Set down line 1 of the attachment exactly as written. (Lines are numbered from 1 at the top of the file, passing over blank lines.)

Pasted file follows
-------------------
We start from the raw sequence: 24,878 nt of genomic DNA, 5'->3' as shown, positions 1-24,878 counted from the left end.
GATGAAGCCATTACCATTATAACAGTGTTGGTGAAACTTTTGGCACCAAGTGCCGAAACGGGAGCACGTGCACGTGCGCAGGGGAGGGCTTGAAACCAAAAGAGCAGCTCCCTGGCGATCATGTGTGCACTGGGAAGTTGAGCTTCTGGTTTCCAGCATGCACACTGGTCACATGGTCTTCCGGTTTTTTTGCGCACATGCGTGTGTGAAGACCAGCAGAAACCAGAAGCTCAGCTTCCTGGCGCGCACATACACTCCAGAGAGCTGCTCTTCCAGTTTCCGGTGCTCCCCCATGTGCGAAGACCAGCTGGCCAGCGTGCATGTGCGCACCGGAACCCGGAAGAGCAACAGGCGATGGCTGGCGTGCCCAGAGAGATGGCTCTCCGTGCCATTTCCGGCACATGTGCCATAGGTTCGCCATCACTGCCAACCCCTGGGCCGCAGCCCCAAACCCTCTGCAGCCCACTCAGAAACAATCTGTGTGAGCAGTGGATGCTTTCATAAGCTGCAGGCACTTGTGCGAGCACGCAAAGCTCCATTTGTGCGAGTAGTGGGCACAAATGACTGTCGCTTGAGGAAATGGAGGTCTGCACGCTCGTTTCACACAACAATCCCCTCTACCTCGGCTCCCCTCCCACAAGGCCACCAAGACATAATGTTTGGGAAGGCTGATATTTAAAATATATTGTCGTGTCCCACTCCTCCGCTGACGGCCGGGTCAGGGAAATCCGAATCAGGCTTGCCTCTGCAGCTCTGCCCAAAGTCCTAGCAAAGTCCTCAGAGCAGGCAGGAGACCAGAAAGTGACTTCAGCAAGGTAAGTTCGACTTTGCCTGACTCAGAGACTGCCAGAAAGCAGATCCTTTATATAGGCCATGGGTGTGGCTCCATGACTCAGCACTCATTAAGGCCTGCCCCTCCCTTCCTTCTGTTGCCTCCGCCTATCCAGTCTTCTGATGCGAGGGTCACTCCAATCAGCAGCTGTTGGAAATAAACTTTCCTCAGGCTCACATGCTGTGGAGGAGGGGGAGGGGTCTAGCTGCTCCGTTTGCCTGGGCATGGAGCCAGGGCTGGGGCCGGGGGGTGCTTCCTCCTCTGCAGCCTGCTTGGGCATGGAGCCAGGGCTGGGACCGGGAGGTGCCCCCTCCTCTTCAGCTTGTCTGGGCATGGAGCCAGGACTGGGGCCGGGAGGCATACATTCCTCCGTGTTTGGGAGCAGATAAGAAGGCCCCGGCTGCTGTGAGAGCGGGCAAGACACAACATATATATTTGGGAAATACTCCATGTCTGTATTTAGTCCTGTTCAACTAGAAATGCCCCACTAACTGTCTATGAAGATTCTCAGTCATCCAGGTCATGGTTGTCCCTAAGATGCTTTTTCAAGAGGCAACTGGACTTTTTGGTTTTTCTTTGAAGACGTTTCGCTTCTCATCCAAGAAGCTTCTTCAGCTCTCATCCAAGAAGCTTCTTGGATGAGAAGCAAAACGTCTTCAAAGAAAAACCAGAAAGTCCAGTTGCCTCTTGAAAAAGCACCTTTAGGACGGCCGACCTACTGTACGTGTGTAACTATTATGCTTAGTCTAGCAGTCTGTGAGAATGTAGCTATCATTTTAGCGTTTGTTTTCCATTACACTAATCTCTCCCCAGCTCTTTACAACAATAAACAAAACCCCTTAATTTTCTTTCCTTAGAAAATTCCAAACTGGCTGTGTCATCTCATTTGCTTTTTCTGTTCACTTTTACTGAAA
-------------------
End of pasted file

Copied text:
We start from the raw sequence: 24,878 nt of genomic DNA, 5'->3' as shown, positions 1-24,878 counted from the left end.